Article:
Chimps taste 'next best thing' to freedom in Wash. state

    CLE ELUM, Wash. - Three years ago, seven chimpanzees arrived at Chimpanzee Sanctuary Northwest in Cle Elum - a sort of retirement home for chimps who've been used in laboratory tests their entire lives.

    The sanctuary survives on private donations, and those donations have now created something entirely new for the chimpanzees.

    It's not exactly freedom - but it's the next best thing.

    For a year, on a converted farm just outside of Cle Elum, the warmth of the sun fueled a labor of love. Week after week, volunteers built an electric fence, and then another.

    It would be, they hoped, containment - but for the sake of freedom.

    And watching it all from a distance was Jaimie, the leader - who has a thing for cowboy boots.

    Also watching were Burrito, the only male, and the youngest; Foxie, who is obsessed with troll dolls of all things - and the rest.

    "Just helping them. Helping them have a better life is fulfilling enough," says Amber Tegantvoort. "I know all of us feel the same way. It's incredible to see their lives get better because we're helping."

    And so, this would be a big day for Chimpanzee Sanctuary Northwest.

    And for J.B. Mulcahy.

    "Once you meet a chimp and get to know an individual, for me that changed everything," he says.

    And for his wife Diana Goodrich.

    "They've been able to watch us construct it, and they completely know it's for them now."

    But also for Jody, who loves blankets; and for Negra, the oldest of the group - who spent more than 30 years in a cage the size of a bathroom.

    Before coming here, all of them were used for research in laboratories - used over and over again for hepatitus vaccine testing.

    "Some of them have never been outdoors, as far as we know," says Mulcahy. "So to give them two acres of relative freedom, to let them enjoy the sun overhead with no bars in the way, grass underneath their feet - it's going to be life-changing for them."

    The details were a chimpanzee's dream come true.

    There is a giant hammock made by a Boy Scout troup, an imitation termite mound, bamboo to eat - and play toys.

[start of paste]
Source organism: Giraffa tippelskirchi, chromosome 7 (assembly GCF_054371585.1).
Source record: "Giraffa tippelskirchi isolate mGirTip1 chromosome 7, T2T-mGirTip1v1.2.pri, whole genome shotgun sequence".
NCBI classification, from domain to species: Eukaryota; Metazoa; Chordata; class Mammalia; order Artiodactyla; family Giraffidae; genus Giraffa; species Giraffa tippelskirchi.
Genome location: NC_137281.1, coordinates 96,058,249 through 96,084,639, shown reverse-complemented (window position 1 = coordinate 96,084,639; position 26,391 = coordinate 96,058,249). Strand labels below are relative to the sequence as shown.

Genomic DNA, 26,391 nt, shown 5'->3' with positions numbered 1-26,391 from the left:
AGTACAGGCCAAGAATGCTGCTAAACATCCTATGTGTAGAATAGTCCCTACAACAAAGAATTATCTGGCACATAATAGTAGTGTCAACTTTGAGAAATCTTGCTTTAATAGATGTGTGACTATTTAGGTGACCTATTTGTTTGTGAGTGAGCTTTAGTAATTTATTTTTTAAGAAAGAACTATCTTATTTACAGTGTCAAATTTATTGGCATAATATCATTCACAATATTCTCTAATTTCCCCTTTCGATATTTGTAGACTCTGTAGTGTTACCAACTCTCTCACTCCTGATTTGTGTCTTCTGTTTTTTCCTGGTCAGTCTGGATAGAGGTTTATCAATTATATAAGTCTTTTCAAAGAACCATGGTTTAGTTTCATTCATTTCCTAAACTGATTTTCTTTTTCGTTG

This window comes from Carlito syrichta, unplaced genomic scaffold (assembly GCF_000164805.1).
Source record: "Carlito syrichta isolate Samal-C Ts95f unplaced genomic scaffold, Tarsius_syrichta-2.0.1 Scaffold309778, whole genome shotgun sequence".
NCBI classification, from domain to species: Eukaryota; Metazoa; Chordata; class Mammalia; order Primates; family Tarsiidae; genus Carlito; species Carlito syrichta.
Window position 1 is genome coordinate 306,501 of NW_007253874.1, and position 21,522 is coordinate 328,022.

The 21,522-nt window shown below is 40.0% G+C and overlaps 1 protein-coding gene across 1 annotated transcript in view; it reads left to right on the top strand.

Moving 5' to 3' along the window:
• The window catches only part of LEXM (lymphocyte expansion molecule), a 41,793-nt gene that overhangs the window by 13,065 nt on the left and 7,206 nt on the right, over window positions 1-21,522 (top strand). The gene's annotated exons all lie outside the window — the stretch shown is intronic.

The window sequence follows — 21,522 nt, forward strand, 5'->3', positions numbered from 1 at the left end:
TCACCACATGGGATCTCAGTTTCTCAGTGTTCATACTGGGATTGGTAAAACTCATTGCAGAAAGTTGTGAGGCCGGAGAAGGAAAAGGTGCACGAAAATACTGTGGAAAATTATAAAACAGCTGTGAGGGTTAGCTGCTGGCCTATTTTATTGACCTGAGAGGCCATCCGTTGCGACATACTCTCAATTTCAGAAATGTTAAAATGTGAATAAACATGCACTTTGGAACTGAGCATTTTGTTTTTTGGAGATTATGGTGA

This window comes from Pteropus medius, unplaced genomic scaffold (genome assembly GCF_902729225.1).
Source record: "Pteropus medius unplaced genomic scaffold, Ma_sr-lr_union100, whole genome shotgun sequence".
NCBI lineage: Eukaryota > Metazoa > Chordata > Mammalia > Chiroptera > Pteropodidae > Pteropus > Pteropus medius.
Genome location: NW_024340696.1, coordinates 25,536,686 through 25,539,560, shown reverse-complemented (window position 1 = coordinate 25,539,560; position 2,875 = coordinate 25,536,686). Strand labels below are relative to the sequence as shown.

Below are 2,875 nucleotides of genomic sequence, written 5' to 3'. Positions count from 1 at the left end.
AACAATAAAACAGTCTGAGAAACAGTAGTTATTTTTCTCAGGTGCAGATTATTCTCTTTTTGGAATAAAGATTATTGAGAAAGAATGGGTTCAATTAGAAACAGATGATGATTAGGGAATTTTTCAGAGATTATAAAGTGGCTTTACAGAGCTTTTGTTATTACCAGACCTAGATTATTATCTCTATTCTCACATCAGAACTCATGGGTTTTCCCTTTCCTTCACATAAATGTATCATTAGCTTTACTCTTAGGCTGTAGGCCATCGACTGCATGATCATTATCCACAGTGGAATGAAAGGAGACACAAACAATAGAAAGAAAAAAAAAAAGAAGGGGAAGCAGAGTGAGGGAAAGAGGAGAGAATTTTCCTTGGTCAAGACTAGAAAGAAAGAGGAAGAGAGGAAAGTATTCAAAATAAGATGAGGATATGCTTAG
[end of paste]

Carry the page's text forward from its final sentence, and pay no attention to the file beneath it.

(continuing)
"Yeah, it's like a big playground - for chimps," says Mulcahy.

    There's even a water fountain, so that chimps don't have to go back indoors for a drink during the summer.

    "I'm so excited! Yeah, I can hardly stand it," says Diana.

    Three of the chimps were captured at a very young age in the wild. But as far as anyone can tell, none of the others have been in an open space in their lives - ever.

    That's about to change - as the door opened to let the chimpanzees out for the first time.

    Jamie had been the first out, with the rest close behind. One of them was jumping up and down. There were moments of apprehension - it was all so new and foreign

    But Negra was calmly eating lettuce. Missy and Foxie took off to get a look around.

    And then Burrito stood up and strutted like a matador - and followed it up with an amazing little chimpanzee dance.

    Within moments, there was Burrito again, grabbing Negra - and then a great big hug for Annie - part joy, part reassurance from a friend.

    It was everything any of them had hoped for.

    Five minutes later though - there came the moment they had all dreaded.

    Negra touched the electric fence - and got a nasty shock. She screamed and ran off. And all of them came charging back in, howling and scared.

    The scare was short-lived, however, and they were out again before long.

    But Negra was a slow learner. She managed to shock herself again. But eventually she got the point.

    And so it went for the entire afternoon - chimps at play in a place of their own.

    "I just can't believe they're all so comfortable walking out there," said Mulcahy.

    Who knows what evolutionary echoes were aroused in their memories by the sun on their backs and the ground underfoot. But it's probably safe to say that for seven creatures, this was the finest day of their lives.

    And quite possibly for a couple of proud human beings, too.

    "This was an amazing day," says Diana.

    Adds Mulcahy, "Yep, we'll remember this morning forever probably."

    The United States is one of just two countries left in the world that still use chimpanzees for biomedical research.

    J.B. Mulcahy and Diana Goodrich say it needs to stop for ethical reasons.


    For more information, visit Chimpanzee Sanctuary Northwest's website >>

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